early warning

Here in the UK, the spring equinox happens (occurs? falls?) tomorrow at 10:28. I’m a bit confused by that, as I don’t understand how we can have equal day and night at a specific minute half way through the morning.

Exploring the subject a little further, I find that equinox doesn’t mean equilux: day and night are not of equal length, whatever I was taught in school.

In fact, where I am, today was already almost 12 hours and 7 minutes long, which must, presumably, make the night some 14 minutes shorter. And from now until well into April, each day will increase in length by about 4 minutes, meaning that in less than a month, we’ll be having over 14 hours of daylight. Sadly, that’s not 14 hours of sunshine.
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swallows II

Dark blades slice through the air, turn
sideways to the sun, flash silver, turn
into bright fish that glide in endless blue.

Kiwi leaves against blue sky

There are no swallows in the picture as they move too fast for my limited photography skills. The sky, on the other hand, is never-ending blue and doesn’t pose the same problems.

The post title is “swallows II” because this is not the first poem I have posted about swallows.

the way it really happened

Discussing the draft of a new poem last night, I found myself close to using the phrase “but that’s the way it really happened” as justification for including an apparently inessential word.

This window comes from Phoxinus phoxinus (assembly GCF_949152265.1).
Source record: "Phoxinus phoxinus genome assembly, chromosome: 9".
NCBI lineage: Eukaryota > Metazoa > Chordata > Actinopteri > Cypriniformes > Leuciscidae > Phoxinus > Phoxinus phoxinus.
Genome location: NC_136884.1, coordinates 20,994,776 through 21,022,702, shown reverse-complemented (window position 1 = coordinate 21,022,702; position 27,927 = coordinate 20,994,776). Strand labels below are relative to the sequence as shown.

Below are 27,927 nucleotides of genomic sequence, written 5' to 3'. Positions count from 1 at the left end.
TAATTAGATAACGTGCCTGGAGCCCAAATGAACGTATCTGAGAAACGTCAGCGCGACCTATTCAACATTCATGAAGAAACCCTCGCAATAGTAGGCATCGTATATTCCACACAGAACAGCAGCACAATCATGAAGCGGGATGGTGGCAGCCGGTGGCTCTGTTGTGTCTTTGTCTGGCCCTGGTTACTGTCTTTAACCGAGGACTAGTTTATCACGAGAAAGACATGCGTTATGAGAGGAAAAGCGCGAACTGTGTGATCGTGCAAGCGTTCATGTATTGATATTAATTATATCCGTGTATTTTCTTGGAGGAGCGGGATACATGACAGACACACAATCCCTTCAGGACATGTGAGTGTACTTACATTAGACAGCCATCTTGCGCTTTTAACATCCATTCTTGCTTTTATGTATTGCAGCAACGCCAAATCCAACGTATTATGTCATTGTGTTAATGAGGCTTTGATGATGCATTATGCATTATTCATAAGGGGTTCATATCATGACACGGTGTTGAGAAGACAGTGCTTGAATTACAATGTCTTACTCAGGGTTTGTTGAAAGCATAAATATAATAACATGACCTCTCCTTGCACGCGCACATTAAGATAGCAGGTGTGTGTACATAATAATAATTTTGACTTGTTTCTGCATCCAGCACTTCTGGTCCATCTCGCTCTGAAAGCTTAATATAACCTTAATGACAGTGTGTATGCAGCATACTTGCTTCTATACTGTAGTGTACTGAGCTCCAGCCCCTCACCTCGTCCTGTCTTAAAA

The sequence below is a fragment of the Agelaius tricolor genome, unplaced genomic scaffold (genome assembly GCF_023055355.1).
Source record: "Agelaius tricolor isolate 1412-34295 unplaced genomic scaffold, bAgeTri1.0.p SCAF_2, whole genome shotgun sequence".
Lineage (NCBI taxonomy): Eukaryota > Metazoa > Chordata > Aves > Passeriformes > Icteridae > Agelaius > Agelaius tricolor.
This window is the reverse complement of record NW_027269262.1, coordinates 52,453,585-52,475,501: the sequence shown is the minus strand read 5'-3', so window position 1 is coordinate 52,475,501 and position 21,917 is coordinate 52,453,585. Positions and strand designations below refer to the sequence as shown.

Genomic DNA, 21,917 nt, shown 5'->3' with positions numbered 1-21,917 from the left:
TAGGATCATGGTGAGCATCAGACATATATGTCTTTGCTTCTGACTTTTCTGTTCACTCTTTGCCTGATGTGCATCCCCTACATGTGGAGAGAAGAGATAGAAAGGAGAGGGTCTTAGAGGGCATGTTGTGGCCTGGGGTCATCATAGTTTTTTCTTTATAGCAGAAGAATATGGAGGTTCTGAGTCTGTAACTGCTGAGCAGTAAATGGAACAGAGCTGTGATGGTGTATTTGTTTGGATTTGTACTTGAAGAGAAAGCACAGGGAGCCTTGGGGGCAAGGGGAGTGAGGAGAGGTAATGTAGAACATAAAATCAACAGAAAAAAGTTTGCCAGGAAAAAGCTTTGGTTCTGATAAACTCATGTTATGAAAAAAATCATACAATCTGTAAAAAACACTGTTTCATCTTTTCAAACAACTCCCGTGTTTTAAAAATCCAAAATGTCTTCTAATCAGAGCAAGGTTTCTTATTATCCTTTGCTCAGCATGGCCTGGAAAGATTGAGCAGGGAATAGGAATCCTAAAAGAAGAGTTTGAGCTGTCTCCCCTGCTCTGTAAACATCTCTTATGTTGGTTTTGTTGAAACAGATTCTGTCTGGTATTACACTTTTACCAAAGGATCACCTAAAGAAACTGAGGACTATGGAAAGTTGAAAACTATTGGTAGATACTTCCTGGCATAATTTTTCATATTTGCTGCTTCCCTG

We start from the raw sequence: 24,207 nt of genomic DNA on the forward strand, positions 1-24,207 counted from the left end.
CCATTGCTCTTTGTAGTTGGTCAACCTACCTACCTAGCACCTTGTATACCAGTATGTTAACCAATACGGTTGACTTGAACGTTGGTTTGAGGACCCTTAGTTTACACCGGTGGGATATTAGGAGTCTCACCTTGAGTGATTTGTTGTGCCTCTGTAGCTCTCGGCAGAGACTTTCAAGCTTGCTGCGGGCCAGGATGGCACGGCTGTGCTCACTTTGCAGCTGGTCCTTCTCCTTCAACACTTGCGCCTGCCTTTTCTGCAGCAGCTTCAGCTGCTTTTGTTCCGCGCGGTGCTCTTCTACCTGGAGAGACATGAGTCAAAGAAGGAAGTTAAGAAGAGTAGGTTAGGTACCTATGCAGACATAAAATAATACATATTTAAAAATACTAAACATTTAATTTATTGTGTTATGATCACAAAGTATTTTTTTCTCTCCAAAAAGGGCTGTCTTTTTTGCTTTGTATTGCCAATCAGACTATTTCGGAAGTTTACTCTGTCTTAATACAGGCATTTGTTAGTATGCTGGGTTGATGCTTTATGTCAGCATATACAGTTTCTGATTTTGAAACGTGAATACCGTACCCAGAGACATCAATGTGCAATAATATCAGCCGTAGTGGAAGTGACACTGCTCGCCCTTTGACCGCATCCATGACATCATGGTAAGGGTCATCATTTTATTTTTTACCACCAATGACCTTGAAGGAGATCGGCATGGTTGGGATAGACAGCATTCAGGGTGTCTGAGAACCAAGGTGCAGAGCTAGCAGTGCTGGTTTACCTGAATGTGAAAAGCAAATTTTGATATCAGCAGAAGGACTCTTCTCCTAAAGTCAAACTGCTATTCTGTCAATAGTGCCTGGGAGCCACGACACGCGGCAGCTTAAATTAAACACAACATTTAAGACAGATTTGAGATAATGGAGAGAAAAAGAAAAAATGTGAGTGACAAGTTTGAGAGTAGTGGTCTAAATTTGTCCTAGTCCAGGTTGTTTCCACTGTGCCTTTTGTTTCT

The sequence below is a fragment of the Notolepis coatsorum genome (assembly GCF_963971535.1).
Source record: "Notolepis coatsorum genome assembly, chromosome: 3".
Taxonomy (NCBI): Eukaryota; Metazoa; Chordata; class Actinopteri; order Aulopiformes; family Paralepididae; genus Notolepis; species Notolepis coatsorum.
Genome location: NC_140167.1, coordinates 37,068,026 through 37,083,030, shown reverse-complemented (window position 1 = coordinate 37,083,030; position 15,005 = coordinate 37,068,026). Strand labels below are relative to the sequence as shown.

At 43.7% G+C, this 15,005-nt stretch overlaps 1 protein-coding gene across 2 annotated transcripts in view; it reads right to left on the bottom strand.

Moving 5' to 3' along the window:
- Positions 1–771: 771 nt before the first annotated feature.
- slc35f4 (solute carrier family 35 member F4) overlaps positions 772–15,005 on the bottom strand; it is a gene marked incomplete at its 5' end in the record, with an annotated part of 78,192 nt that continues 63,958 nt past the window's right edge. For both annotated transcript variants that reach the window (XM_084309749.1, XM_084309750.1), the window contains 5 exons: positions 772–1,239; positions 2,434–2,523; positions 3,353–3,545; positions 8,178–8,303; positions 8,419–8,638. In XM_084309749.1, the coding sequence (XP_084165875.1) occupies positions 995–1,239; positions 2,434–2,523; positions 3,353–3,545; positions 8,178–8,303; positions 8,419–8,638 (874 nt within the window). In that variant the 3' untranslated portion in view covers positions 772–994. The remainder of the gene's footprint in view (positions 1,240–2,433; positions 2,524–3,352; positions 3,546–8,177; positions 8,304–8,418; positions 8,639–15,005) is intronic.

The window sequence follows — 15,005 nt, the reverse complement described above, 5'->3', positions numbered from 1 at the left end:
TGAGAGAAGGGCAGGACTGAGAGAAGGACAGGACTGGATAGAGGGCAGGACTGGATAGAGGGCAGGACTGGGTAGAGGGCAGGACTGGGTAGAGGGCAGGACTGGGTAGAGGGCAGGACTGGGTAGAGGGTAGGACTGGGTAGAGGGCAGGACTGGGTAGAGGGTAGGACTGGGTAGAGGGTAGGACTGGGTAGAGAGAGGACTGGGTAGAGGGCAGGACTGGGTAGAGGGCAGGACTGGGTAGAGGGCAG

This startled me. After all, I’ve made it clear that I don’t think of poetry as autobiographical. Life is a stepping off point for poetry, but I think facts can – and should – be sacrificed if they interfere with the poetical worth of the writing. So what made this particular occasion different?
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swallows

with primaries taut, they finger-tip
the contoured air, screeching
a splay-tailed upward glide to peak

then tuck – dip – swoop –

and skim the puddled mud,
gape-mouthed and hungering.

 
 
It’s San José – St Joseph’s Day – which is Father’s Day in Spain, and a bank holiday in parts of the country. It’s also the day that the swallows return to Capistrano, which is why I’ve chosen to post this poem. (Or, perhaps, this ‘poem draft’.)
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like a lamb

Well, we’ve reached the end of the month and the expression “February fill dyke” has never seemed more appropriate.

How March is to come in remains to be seen: last night, I thought it was going to come roaring like a lion, but today has been as mild a day as you could wish for. On a walk back from the village at lunch time I saw:

  • swallows: I don’t know how many it takes to make a summer in Spain, but there were several.
  • lizards: not the first of the season, but the first time this year that I have seen more than just the one.
  • a stork circling the church tower.
  • a bat: I thought for a moment it was another swallow, but there’s no doubt it was a bat, even though it was broad daylight.
  • a red admiral butterfly: who must have managed to weather the storms and was now enjoying the sunshine

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